15 Sept 2020
KOALAS WITH A THIRST FOR WATER DRINKING STATIONS
Imagine you’re a koala sitting in a eucalyptus tree on a hot summer’s day. It’s the middle of a heatwave and there hasn’t been a downpour of rain in months. You’re parched but can’t absorb enough water from your favourite food source - eucalyptus leaves - because the arid climate has dried them all up. You’re at a crossroads. You either stay in the treetop and risk facing dehydration; or leave the safety of your home to search for water but risk being hit by a car, attacked by a dog or suffering from prolonged stress.
If only there was a way for koalas to get the nutrients they need without leaving the safety of their home…
There is a way - !
WWF-Australia, along with The Reece Group, is proud to be supporting WIRES in building and distributing 800 TREE TROFF® arboreal drinkers. The drinkers, which can hold an impressive 220 litres of water, will be placed in fire and drought-affected areas. The aim is to have the drinkers installed by summer to ensure wildlife have access to water during the hottest months of the year.
“Prolonged heatwaves and droughts are forcing more and more koalas to leave the safety of their trees to find water. This puts them at greater risk of being hit by a car, attacked by dogs or livestock, or exposed to prolonged stress. WWF-Australia is pleased to be partnering with WIRES on this simple, but innovative solution that will help koalas and other precious native animals to survive the heat this summer,” said WWF-Australia CEO Dermot O’Gorman.
The Water for Wildlife project is a direct result ofthat placed water stations in Gunnedah, NSW. Over the year, koalas visited the water stations 401 times to quench their thirst.
Dr Valentina Mella, Postdoctoral Research Associate - Animal Behaviour and Conservation at the University of Sydney, contributed to the koala water station research.
“Our results suggest that future changes in rainfall regimes and temperature in Australia have the potential to critically affect koala populations."
“The more days without rain, the more time koalas spent drinking. During hot weather, visits to water stations were also more frequent, indicating that koalas needed regular access to water.”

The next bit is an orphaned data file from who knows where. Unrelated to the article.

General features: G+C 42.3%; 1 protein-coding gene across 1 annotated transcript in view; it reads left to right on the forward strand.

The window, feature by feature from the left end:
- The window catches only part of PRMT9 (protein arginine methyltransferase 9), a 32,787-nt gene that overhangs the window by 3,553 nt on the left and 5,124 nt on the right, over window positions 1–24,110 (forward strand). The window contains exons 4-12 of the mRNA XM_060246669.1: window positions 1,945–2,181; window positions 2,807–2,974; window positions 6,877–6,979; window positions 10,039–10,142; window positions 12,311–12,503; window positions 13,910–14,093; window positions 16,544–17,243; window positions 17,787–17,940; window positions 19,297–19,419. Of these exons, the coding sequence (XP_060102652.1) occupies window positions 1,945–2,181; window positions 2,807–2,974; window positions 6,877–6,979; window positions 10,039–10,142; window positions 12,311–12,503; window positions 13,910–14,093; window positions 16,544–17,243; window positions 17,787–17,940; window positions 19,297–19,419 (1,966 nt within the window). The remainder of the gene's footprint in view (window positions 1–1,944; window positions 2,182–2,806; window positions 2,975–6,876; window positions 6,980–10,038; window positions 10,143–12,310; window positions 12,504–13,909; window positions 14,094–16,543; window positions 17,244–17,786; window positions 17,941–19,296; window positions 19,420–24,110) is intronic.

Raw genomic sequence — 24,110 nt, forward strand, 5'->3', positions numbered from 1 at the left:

But why can’t koalas simply eat more eucalyptus leaves to absorb the moisture they need? Valentina has an answer for this:
“It’s predicted that increased CO2 emissions will increase the level of phenolics and tannins in eucalyptus leaves. This means koalas will need alternative strategies to find water – and that’s where we can help with drinking stations.”
Koalas are not the only animals with a thirst for the arboreal water stations. The drinkers were also visited by other native species including sugar gliders, squirrel gliders, feathertail gliders, brushtail possums, tree frogs, geckos, goannas, pythons and a variety of birds including eastern rosellas, musk lorikeets, noisy miners, galahs, cockatoos, butcher birds, kites, owls, apostlebirds and magpies.
This video shows a koala making friends by sharing the water station with a possum and a frog.
“It’s rewarding to see this collaboration of sectors providing a simple solution to a major issue facing so many native animals. Access to water will continue to be a significant problem as the effects of climate change are felt across the country and WIRES is delighted to be able to lead this project,” said WIRES CEO Leanne Taylor.
Landowners can apply for the drinkers which will be provided free of charge to the most impacted areas. Recipients will be required to install and maintain the drinkers on an ongoing basis to benefit local wildlife, particularly threatened species. If well maintained, the drinkers are designed to last up to 20 years and they can be relocated over time to areas of higher need if required.
More details about how to apply, install and maintain the drinkers will be available soon. Registrations of interest can be submitted now via WIRES website:
Show your support by donating to help save koalas today.